I was reading this article today: Quantity is priority. Though it's on some kind of corporate marketing site, I'm in strong agreement with the author. I feel it applies to landscape painting 100%.
With each year that I've been painting here in New Zealand I've striven to increase the amount of actual paintings that I create. While there are some artists that feel they need to ruminate and procrastinate to accomplish that masterpiece. The truth is, odds are going to dramatically increase if you are painting all the time. There is no substitute for experience.
Here's a question for you. Who is likely to be the better painter: the person who reads 200 books and does one painting, or will it be the artist who reads a few books and does 200 paintings. We all know the answer to that is going to be pretty obvious.
I know that I harp on working hard quite a lot here. And hey, this article gave me another excuse to talk about working hard at painting. Experience is the best teacher and if you want to paint very well, it is the only teacher that will get you there.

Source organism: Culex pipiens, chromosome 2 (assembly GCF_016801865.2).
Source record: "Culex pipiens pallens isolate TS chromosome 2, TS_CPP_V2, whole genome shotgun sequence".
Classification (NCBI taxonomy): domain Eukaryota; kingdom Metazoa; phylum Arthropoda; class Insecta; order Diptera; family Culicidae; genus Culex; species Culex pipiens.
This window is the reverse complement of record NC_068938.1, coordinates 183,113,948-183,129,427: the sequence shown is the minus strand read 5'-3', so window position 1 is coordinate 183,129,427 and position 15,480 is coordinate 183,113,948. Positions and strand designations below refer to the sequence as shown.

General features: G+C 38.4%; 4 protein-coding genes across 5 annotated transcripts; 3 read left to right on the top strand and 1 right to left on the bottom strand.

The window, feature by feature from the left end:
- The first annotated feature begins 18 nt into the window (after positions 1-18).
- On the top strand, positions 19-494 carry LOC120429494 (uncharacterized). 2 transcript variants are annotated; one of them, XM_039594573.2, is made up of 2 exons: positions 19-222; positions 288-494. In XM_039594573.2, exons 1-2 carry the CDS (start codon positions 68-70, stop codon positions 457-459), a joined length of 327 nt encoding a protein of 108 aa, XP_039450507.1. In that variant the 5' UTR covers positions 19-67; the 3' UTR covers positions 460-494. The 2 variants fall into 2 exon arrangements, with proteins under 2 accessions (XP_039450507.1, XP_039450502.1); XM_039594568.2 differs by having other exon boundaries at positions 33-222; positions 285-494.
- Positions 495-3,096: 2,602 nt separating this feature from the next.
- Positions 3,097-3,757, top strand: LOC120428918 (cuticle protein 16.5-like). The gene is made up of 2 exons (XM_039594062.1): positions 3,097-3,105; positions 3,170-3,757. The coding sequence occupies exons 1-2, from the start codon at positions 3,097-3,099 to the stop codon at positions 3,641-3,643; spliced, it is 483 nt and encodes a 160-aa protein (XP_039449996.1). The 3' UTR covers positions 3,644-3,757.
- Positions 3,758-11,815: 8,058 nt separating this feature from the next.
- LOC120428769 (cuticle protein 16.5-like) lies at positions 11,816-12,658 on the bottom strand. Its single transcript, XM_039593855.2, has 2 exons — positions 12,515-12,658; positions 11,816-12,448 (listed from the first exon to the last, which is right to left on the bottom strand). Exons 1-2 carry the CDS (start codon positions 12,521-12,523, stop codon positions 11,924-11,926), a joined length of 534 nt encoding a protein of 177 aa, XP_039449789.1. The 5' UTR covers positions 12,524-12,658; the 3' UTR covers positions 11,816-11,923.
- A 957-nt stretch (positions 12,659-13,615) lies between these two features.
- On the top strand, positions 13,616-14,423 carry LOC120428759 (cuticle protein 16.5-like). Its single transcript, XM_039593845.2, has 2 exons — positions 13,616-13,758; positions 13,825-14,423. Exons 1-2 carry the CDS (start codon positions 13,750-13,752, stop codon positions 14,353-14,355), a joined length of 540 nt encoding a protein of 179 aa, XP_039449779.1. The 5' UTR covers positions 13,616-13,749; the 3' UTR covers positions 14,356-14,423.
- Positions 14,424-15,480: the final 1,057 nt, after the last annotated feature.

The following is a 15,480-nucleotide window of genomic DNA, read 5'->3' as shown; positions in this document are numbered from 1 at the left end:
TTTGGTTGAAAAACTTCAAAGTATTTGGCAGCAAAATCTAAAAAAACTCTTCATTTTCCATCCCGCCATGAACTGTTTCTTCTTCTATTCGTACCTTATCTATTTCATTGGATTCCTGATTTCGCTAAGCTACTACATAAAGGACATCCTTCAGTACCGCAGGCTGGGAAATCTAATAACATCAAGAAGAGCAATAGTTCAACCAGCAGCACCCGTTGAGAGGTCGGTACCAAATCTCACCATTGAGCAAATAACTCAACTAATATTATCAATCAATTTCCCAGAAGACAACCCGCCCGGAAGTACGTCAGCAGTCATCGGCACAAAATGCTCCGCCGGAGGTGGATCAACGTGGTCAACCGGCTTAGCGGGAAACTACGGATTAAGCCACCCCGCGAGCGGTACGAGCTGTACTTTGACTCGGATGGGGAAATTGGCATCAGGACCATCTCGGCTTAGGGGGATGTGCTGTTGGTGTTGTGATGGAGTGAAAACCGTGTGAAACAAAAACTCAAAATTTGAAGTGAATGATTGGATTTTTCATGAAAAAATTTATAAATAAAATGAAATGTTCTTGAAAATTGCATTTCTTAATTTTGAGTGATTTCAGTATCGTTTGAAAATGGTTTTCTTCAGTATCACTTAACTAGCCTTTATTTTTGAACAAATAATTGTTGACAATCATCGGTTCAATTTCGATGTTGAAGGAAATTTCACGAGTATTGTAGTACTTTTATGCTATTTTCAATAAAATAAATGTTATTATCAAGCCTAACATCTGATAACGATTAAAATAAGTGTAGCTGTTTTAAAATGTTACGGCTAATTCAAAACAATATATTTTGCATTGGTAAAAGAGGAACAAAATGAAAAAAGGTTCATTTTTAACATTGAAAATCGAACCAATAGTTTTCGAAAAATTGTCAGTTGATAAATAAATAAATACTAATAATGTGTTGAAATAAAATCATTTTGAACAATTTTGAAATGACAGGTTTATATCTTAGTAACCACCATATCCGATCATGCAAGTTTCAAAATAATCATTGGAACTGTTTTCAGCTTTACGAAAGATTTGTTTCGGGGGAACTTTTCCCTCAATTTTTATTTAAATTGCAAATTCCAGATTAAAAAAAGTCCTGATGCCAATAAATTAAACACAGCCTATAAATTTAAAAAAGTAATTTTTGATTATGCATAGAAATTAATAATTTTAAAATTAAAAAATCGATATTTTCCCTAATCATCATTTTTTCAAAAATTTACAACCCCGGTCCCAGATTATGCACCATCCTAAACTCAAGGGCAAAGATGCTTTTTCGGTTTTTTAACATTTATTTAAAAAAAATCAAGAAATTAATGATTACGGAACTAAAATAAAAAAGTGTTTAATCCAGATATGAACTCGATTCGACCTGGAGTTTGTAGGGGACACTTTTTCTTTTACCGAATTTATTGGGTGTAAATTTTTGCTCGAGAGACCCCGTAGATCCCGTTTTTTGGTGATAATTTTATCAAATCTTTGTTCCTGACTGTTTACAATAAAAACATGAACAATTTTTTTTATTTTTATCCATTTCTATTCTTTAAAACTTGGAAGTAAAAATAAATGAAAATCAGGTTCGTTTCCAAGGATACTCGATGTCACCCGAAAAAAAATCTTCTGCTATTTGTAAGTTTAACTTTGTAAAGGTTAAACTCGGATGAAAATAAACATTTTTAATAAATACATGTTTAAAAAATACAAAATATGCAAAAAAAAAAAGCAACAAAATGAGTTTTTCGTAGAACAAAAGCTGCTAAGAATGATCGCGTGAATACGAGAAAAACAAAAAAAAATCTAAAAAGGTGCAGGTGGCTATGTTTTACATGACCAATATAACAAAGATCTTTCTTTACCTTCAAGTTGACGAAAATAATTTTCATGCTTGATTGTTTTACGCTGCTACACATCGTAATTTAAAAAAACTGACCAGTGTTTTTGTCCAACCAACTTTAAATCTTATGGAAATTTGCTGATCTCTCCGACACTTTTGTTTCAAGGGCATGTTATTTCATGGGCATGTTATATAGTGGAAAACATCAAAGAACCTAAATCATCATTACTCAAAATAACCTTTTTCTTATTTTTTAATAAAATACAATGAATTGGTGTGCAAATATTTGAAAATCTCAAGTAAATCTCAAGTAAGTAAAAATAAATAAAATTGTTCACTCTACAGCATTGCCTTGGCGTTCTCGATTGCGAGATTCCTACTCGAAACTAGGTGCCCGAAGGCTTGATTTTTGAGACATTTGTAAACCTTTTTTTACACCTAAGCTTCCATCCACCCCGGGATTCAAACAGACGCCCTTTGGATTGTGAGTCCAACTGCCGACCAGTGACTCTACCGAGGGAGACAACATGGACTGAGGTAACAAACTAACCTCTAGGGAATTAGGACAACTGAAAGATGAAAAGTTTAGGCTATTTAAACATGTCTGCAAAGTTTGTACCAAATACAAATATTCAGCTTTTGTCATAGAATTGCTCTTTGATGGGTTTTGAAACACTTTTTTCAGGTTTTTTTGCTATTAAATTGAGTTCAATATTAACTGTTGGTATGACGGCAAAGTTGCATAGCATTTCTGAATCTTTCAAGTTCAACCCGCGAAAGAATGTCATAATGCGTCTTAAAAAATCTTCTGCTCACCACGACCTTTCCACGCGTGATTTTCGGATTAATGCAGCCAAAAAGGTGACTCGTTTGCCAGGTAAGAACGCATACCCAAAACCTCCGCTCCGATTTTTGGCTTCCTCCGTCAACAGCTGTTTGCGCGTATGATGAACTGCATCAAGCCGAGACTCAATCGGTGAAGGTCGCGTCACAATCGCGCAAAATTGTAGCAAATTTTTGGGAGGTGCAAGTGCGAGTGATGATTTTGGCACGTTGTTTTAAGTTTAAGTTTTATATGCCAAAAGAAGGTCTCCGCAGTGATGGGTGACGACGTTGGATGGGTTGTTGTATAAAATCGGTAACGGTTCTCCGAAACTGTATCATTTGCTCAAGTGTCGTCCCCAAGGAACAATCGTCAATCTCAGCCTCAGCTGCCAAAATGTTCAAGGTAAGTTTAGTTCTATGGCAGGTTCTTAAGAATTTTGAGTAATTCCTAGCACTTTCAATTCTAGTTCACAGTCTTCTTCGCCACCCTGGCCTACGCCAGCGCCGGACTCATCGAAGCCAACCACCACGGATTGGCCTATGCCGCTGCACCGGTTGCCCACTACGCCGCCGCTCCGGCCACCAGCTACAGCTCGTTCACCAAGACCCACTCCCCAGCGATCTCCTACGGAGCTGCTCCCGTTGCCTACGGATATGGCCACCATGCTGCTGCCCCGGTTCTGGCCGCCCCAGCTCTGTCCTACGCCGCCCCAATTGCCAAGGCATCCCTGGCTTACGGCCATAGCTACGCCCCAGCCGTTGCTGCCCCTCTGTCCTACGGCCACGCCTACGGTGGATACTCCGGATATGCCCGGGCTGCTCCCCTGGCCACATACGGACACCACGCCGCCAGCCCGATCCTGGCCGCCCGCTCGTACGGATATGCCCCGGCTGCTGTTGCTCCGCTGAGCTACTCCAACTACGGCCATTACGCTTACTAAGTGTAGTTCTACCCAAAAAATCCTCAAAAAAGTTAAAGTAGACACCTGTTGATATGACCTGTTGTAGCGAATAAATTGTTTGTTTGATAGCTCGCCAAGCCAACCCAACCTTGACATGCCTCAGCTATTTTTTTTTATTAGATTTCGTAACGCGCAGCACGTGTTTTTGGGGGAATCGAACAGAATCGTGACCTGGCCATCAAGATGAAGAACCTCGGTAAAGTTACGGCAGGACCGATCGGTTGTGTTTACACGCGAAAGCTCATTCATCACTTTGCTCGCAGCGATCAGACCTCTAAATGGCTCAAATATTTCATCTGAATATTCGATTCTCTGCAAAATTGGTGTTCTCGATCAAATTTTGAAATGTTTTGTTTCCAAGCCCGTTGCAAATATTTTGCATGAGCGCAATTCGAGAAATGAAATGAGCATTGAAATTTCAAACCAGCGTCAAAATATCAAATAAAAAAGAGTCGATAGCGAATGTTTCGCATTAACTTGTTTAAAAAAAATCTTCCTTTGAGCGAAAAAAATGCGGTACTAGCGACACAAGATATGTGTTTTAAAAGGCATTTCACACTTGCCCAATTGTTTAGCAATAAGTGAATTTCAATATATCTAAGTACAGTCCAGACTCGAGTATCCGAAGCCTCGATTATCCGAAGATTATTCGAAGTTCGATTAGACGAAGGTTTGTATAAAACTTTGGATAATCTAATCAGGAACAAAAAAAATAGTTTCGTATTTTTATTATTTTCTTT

A bit about "Near Evening". Both the 5x7 and 8x10 versions of this motif were done last month. This is a very "New Zealand" type of scene with the Tea Tree featured prominently in the foreground. It's not often that I paint trees like this but my confidence in handling more wispy types of trees has increased. I'm happy with both versions.
For the 8x10 I used a technique whereby I removed excess paint from the tree trunks by painting in the sky, letting it dry, then panting my tree over the top. I then used apiece of paper to blot up the excess paint. This gave the nice subdued effect that I was after.